D. Mathew Blackburn's answer Yes, the majority of the provisions of the Tax Cuts and Jobs Act of 2017 (TCJA) took effect 1.1.2018. Some did not, most notably accelerated depreciation took effect 9.27.17 and the ACA penalty is removed 1.1.19.
My suggestions would be to call them up and talk to them. Sign an agreement. Put down a retainer of an agreed upon amount. If anything happens you have a lawyer retained and they know they'll get paid.
Some attorneys won't do this at all because they don't want to be responsible for representing you for whatever; they want to know what they're getting into. Others will likely charge...
D. Mathew Blackburn's answer First off you can be sued for pretty much anything so I'd answer that with a yes. Whether there's a viable claim is another story. The fact that the potential plaintiff doesn't really have a case won't stop them from filing suit and forcing you to go through the legal process of proving they don't have a case.
The first analysis is what was agreed to and what were the terms? Was there an agreement at all? If there was a agreement were there damages?
D. Mathew Blackburn's answer It's going to depend on the goods and services provided. Is the company paying for a service or a good? Services are not subject to sales tax, goods are. If I have my brakes changed am I buying brakes, the installation service, or both? The first step would be an analysis of what was purchased and how does CO treat that purchase for sales tax.
For income tax purposes if the international company is buying from you and selling to a 3d party that you then deliver the stuff to, it...
D. Mathew Blackburn's answer Colorado is incredibly aggressive regarding residency for income tax purposes. You're going to have to provide evidence that you were not physically in Colorado and that you had changed your residency to Utah. Here's a CO Dept. of Revenue ("CDOR") FYI publication explaining resident/non-resident status. https://www.colorado.gov/pacific/sites/default/files/Income6.pdf
I would start with sending in the applicable documents to establish residency in Utah. If CDOR rejects those I would...
D. Mathew Blackburn's answer When an individual passes their property receives a step-up in basis to the current Fair Market Value either on the date of death or what's call the alternative valuation date. There are reasons to pick either I won't go into that right now.
What is basis? It's what you paid for the stock. So you buy 1 share of Acme at $40. If you sell it at $90 you pay tax on the gross revenue less basis 90 - 40 = $50
If you own the stock at death the basis "steps up" from $40 to $90 (FMV on...
D. Mathew Blackburn's answer The costs of pursuing legal action for negligence, fraud, etc... are rarely worth the time and costs. You would have to file in the county where you signed the service agreement, or where the BK's place of business is. Filing fee will probably be more than you paid for the return.
If you paid by credit card you can request a chargeback.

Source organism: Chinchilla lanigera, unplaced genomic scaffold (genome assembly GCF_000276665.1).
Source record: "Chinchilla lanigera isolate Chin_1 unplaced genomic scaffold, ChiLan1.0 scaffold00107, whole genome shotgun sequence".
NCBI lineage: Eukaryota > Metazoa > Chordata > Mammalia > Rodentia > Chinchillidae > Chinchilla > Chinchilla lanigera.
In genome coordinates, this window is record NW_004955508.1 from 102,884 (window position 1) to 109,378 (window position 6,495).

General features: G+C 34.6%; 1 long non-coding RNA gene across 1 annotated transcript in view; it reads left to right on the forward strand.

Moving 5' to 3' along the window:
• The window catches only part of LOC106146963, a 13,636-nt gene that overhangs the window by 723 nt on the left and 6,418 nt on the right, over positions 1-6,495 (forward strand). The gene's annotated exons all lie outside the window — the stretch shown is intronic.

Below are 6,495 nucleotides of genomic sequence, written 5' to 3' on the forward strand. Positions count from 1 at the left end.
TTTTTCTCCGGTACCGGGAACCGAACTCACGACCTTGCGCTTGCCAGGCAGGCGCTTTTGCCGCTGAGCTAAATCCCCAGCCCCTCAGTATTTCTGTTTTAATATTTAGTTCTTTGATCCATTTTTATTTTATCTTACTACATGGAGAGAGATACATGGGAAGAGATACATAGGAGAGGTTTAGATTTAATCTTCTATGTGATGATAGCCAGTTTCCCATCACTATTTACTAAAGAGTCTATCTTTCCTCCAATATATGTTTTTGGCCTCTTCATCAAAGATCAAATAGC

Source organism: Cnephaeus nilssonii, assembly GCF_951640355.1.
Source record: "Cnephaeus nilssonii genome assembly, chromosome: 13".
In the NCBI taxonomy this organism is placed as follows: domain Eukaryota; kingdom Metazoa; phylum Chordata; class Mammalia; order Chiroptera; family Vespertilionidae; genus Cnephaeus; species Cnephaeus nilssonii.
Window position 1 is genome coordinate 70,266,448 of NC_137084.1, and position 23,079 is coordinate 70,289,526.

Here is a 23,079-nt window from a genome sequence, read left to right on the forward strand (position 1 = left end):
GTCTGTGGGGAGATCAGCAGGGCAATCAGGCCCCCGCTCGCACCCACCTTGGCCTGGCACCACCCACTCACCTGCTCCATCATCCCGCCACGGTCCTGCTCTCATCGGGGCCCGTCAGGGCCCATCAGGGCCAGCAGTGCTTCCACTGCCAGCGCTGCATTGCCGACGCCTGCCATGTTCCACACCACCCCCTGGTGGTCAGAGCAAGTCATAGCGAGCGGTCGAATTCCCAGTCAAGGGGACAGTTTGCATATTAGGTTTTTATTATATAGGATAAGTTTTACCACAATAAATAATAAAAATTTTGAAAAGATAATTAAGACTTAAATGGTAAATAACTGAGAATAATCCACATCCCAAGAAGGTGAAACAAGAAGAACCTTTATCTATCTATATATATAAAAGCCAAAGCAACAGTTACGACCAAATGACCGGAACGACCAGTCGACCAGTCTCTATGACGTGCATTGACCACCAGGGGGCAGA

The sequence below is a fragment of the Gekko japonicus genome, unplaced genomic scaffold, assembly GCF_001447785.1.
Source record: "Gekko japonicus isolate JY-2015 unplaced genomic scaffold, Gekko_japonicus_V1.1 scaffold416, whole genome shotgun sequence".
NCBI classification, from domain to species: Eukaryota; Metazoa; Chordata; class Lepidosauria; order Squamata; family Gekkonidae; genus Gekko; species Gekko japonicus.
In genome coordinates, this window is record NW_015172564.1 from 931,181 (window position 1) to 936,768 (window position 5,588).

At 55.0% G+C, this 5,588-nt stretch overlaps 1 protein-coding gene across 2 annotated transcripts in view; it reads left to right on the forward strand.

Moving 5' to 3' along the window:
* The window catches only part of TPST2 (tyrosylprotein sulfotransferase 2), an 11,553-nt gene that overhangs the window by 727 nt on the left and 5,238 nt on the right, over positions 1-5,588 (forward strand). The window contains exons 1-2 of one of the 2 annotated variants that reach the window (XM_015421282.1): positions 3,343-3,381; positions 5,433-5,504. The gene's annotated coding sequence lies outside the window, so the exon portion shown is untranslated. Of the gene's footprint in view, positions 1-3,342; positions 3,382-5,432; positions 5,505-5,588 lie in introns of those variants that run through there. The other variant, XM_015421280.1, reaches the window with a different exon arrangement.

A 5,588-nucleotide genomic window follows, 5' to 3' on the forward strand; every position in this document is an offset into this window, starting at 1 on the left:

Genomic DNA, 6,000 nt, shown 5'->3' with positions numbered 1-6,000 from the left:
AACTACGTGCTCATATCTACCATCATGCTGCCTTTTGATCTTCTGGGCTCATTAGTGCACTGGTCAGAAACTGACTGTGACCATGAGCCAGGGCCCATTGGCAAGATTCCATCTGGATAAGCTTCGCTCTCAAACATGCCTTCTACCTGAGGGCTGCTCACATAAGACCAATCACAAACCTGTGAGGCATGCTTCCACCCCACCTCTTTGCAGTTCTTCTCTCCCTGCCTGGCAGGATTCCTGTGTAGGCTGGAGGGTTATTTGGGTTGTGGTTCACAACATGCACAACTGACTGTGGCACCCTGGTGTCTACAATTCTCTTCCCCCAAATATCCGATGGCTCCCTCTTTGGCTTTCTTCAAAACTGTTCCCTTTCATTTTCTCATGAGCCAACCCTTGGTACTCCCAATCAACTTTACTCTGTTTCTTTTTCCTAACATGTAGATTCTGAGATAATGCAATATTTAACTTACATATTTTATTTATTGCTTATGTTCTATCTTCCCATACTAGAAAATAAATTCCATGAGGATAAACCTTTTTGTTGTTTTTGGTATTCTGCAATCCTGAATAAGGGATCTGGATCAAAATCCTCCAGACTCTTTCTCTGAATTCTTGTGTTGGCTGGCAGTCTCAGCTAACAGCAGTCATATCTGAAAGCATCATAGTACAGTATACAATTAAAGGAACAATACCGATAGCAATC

I would move on and hire a competent preparer next year.
Let everyone know this person doesn't know how to do returns, just don't...
D. Mathew Blackburn's answer File a lawsuit. If you have a contract and the other party refuses to honor the contract you take them to court and ask a judge to either make them do what they said they would do or to give you damages.
D. Mathew Blackburn's answer There's no state level penalty, but you can generally exclude income as taxable to CO if you wait. Colorado FYI Publication 25 https://www.colorado.gov/pacific/sites/default/files/Income25.pdf
The federal penalty is imposed on your F1040 so you'll incur it when you file your return.
Exceptions to the additional 10% tax apply for early distributions that are:
Made to a beneficiary or estate on account of the IRA owner's death
Once the return is filed the additional tax owed should be paid and you'll receive a notice for failure to pay penalties. At that point you can either pay the penalty or request an abatement on Form 843 requesting either "first time abatement" or "reasonable cause".
I would suggest contacting a professional so you can have a conversation about whether the "mistake" creates a situation where you need to amend and how to proceed.
Justia Ask a Lawyer is a forum for consumers to get answers to basic legal questions. Any information sent through Justia Ask a Lawyer is not secure and is done so on a non-confidential basis only.
The use of this website to ask questions or receive answers does not create an attorney–client relationship between you and Justia, or between you and any attorney who receives your information or responds to your questions, nor is it intended to create such a relationship. Additionally, no responses on this forum constitute legal advice, which must be tailored to the specific circumstances of each case. You should not act upon information provided in Justia Ask a Lawyer without seeking professional counsel from an attorney admitted or authorized to practice in your jurisdiction. Justia assumes no responsibility to any person who relies on information contained on or received through this site and disclaims all liability in respect to such information.
Justia cannot guarantee that the information on this website (including any legal information provided by an attorney through this service) is accurate, complete, or up-to-date. While we intend to make every attempt to keep the information on this site current, the owners of and contributors to this site make no claims, promises or guarantees about the accuracy, completeness or adequacy of the information contained in or linked to from this site.